Saturday 22 October 2011

HDI in India rose 21 pc, Kerala tops, Uttarakhand neighbor HP at 3

Written by Anil Singh

The Human Development Index (HDI) in India, rose by 21 per cent, says India Human Development Report- 2011, prepared by Institute of Applied Manpower Research.

The report was released yesterday by Planning Commission Deputy Chairman Montek Singh Ahluwalia, along with the Rural Development Minister Jairam Ramesh.

The report places Kerala on top of the index for achieving highest literacy rate, quality health services and consumption expenditure of people. Delhi, Himachal Pradesh and Goa came at second, third and fourth positions respectively.

On the bottom of the HDI List, giving the country ample reasons to worry about were the sates of Chhattisgarh, Orissa, Madhya Pradesh, Uttar Pradesh, Jharkhand, Rajasthan and Assam. All these states continue to lag behind in HDI and remain below the national average of 0.467.

The report further said that, as of now, 66 out of every hundred households in the country reside in pucca (cemented) houses and 75 out of every hundred families have access to electricity for domestic use.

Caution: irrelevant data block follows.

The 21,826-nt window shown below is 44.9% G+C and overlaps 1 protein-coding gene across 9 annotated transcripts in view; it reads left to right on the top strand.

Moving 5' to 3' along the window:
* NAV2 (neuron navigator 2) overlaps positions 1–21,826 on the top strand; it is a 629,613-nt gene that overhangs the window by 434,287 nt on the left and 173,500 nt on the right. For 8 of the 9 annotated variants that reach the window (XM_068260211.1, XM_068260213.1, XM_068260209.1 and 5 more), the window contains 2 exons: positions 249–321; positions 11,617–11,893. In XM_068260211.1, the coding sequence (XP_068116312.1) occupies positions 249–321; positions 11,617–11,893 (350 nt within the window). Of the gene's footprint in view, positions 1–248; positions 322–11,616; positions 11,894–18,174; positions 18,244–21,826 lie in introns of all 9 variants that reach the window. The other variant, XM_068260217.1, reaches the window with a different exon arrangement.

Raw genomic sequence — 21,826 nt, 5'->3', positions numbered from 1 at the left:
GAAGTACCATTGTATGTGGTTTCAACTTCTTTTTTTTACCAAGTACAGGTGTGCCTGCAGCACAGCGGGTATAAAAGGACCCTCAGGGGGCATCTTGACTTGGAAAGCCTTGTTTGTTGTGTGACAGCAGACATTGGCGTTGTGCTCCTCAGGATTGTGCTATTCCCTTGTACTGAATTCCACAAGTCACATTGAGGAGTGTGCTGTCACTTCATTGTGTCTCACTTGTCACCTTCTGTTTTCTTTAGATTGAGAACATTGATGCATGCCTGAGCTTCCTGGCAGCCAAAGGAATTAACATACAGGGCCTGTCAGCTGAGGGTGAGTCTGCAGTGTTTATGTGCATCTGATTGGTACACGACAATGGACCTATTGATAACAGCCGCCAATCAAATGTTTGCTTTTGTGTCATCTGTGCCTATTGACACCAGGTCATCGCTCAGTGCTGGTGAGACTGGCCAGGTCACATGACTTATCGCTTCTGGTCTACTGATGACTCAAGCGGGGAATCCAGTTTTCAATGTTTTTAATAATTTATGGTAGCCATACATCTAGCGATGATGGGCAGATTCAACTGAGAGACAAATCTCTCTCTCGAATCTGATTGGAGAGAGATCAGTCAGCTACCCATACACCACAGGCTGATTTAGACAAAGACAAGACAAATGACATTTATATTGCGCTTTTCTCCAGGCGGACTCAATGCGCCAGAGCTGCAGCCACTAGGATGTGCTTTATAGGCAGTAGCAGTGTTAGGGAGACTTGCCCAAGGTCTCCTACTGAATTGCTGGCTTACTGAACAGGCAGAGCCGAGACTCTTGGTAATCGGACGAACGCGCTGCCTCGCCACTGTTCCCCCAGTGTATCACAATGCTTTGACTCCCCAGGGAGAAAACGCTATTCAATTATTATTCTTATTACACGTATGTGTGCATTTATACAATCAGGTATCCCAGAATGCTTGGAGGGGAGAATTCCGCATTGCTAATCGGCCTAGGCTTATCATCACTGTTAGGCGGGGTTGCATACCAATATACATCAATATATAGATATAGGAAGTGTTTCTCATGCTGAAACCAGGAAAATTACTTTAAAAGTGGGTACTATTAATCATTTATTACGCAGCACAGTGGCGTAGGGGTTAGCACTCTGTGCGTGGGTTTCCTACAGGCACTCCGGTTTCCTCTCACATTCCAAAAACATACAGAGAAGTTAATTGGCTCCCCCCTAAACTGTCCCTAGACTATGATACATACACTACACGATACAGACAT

Hailing the growth made by the country in the area of HDI, the report said that India has registered impressive gains in the last decade as the index increased by 21 per cent to 0.467 in 2007-08, from 0.387 in 1999-2000.

Throwing some light on the darker side, the report cautioned the policy makers that health, nutrition and sanitation still remain key challenges for India.

Although, the report doesn’t raise alarm bells for Uttarakhand, as the hill state finds itself somewhere in the middle of the List ( as happens with the state in such lists); seeing the neighboring Himachal Pradesh in the top three performers, shows where the state of Uttarakhand is lagging even after a decade of its creation. The performance of Himachal Pradesh in Human Development Indices is simply the outcome of its policies, over the years, aimed at protecting the interests of its people. To cut the long explanation short, these policies always tried to stop one thing – the migration of people. Be it barring HP domiciles to sell their small land holdings to outsiders, to implementing tourism and horticulture model which suited smallest of farmer/land-holder/entrepreneur, the state always aspired to adapt itself to the limited resources of its people and the state itself.

Hope Uttarakhand takes lessons from Himachal Pradesh, fast.

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